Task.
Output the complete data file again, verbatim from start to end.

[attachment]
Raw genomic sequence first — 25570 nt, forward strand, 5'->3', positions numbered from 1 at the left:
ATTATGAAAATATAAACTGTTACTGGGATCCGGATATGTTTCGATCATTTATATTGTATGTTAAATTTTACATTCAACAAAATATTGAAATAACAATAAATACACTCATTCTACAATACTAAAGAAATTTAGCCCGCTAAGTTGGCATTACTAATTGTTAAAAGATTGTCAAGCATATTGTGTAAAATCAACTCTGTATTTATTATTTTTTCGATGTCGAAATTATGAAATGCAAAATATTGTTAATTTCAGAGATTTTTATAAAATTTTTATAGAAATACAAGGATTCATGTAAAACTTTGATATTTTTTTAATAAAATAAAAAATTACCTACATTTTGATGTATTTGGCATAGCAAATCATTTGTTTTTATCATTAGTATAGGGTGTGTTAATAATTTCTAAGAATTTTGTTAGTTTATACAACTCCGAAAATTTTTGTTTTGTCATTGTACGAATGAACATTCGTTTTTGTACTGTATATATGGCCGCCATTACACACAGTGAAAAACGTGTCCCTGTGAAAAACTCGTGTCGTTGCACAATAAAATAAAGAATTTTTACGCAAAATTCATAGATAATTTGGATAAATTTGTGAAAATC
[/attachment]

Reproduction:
Raw genomic sequence first — 25570 nt, forward strand, 5'->3', positions numbered from 1 at the left:
ATTATGAAAATATAAACTGTTACTGGGATCCGGATATGTTTCGATCATTTATATTGTATGTTAAATTTTACATTCAACAAAATATTGAAATAACAATAAATACACTCATTCTACAATACTAAAGAAATTTAGCCCGCTAAGTTGGCATTACTAATTGTTAAAAGATTGTCAAGCATATTGTGTAAAATCAACTCTGTATTTATTATTTTTTCGATGTCGAAATTATGAAATGCAAAATATTGTTAATTTCAGAGATTTTTATAAAATTTTTATAGAAATACAAGGATTCATGTAAAACTTTGATATTTTTTTAATAAAATAAAAAATTACCTACATTTTGATGTATTTGGCATAGCAAATCATTTGTTTTTATCATTAGTATAGGGTGTGTTAATAATTTCTAAGAATTTTGTTAGTTTATACAACTCCGAAAATTTTTGTTTTGTCATTGTACGAATGAACATTCGTTTTTGTACTGTATATATGGCCGCCATTACACACAGTGAAAAACGTGTCCCTGTGAAAAACTCGTGTCGTTGCACAATAAAATAAAGAATTTTTACGCAAAATTCATAGATAATTTGGATAAATTTGTGAAAATC